PORTS OF PROFIT: DUBAI DOES BRISK WAR BUSINESS
by Pratap Chatterjee / CorpWatch
Every morning, from dawn till about noon, cargo and passenger flights to Iraq and Afghanistan make Dubai airport's Terminal Two possibly the busiest commercial terminal in the world for the "global war of terrorism." Conveniently located between the two countries, Dubai is the ideal hub for military contractors and a lucrative link in the commercial supply chain of goods and people between Afghanistan or Iraq and the rest of the world.
The trade from this relatively small air terminal is completely legal but some of the flight operators have been known to flout the law in order to keep the profitable business going. Tickets to either destination go for about $400 a seat round-trip, cargo travels for about $2 a kilogram.
The European and American travelers arriving at the much larger Terminal One never see this part of the world's second busiest sea/air hub. They are whisked away by banks of gleaming silver escalators to duty-free shopping, sunbathing at the seven star resorts and the famous gold markets.
But at Terminal Two, the most common destinations on the overhead list are Baghdad and Kabul, via airlines like African Express, Al Ishtar, and Jupiter. Most of the passengers on these flights are Afghan or Iraqi, but every morning a few Americans, Indians and Philippinos arrive, often accompanied by minders to make sure that they catch their flights. Some are from the United States embassy or military, others from Halliburton subsidiary, Kellogg, Brown & Root (KBR), the biggest contractor in both countries.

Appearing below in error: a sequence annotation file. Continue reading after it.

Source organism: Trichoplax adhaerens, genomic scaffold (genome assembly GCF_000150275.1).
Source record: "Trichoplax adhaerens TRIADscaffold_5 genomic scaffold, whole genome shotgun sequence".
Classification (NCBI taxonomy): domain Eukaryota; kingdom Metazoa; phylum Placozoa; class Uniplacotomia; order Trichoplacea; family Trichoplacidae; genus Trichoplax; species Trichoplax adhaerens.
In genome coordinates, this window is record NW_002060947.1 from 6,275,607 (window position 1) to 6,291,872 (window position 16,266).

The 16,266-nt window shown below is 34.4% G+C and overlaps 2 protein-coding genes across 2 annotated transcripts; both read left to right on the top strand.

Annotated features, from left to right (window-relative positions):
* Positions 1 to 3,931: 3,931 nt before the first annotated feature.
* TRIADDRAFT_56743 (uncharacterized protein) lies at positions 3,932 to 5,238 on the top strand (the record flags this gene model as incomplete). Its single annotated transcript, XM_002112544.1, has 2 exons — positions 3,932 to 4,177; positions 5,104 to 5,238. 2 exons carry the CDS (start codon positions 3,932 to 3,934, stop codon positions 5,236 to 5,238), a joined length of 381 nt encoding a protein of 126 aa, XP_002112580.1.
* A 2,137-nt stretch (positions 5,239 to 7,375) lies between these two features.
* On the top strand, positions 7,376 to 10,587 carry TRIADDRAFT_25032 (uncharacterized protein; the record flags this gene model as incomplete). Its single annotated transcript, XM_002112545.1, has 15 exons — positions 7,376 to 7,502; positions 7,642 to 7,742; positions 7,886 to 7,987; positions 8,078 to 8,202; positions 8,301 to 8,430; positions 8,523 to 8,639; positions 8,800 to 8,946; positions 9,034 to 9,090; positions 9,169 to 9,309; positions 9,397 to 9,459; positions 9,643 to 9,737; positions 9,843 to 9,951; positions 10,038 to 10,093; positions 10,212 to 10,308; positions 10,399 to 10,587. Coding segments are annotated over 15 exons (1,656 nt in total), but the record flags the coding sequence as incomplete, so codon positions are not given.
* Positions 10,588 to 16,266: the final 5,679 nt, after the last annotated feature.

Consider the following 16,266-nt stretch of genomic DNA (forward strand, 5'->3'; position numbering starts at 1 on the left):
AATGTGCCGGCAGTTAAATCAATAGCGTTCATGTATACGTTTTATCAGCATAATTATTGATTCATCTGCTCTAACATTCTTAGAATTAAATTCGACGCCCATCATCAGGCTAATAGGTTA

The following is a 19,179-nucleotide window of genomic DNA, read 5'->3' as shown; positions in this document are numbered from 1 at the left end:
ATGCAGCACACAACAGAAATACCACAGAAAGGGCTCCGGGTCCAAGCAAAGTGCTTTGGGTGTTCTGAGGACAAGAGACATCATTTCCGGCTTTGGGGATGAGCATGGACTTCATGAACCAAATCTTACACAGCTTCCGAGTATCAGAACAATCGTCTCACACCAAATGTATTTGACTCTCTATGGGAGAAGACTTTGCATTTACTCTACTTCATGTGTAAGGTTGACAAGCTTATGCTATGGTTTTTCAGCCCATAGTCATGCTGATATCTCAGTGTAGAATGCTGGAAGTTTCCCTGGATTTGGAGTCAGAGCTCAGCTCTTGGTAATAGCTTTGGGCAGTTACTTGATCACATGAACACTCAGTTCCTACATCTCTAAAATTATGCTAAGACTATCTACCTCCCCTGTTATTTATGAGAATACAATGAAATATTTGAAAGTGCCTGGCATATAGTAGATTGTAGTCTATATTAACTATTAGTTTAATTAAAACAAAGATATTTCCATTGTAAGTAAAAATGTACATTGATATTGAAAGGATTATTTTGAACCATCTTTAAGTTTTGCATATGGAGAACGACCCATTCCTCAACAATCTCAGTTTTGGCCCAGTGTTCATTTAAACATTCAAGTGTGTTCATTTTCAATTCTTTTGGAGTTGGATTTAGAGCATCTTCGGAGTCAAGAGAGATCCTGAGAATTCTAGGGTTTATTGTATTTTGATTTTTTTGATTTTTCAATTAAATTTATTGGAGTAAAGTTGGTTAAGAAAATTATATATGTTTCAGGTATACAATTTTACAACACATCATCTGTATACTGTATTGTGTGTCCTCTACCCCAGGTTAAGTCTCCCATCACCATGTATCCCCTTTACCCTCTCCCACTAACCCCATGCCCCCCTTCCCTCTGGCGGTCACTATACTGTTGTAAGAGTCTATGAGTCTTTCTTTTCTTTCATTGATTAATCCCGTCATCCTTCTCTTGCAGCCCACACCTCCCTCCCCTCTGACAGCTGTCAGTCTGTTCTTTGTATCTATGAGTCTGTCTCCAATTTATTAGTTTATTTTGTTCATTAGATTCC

On Saturday, December 10, 2005, flight XU 106 of African Express airways, officially based in Nairobi, Kenya, was scheduled to take off from Terminal Two in Dubai for Mosul when immigration intercepted 88 Philippino workers. The men had just arrived in Dubai on tourist visas and were ticketed to leave on the early morning flight to northern Iraq.
Yet some 6,000 Philippinos are estimated to continue to work in Iraq. Some were lured by of the relatively high pay for unskilled jobs; others were forced to take the jobs, according to interviews with workers conducted by CorpWatch.
Some of those detained in December say that they paid a Manila labor recruitment agency, Tierra Mar, between 40,000 to 70,000 pesos each (US$760 to $1330) for the jobs. Arrested with the 88 workers was Jordanian national Mah'd Moh'd Ahmad Hamza who was issued a temporary visitor's visa to the Philippines by the country's consulate in Dubai on September 19, 2005.
The 88 workers were deported back to Manila the following week and Tierra Mar has been placed under investigation for breaking the ban. However, government officials say the incident may just be the tip of the iceberg.
"United Arab Emirates seems to be a favored jump-off point because of the facility in obtaining a visit visa to this country," Philippine Labor Secretary Patricia Santo Tomas, told reporters. "We received information that the modus operandi of those circumventing the government restriction seems to be the use of old passports without the travel ban stamp," she added.
One of the key players in the supply of labor to Iraq is located a 20 minute ride from the airport in a skyscraper that overlooks Dubai Creek. Prime Projects International (PPI) is on the fifth floor of the office building of the Twin Towers, behind the dark blue glass windows that reflect the sun as it sets over the ocean in the evening.
PPI was created just months after September 11, 2001 when British businessman Neal Helliwell and his partner, Toby O'Connell, won a subcontract from Halliburton to help construct prisons in Guantanamo Bay for KBR. They kept costs down by using low-wage Philippino labor.
Since then Helliwell and O'Connell have supplied workers to build Camp Anaconda, a U.S. military base in Balad, northern Iraq. They are estimated to supply over 7,000 workers to their clients, many of whom are from the Indian sub-continent or the Philippines.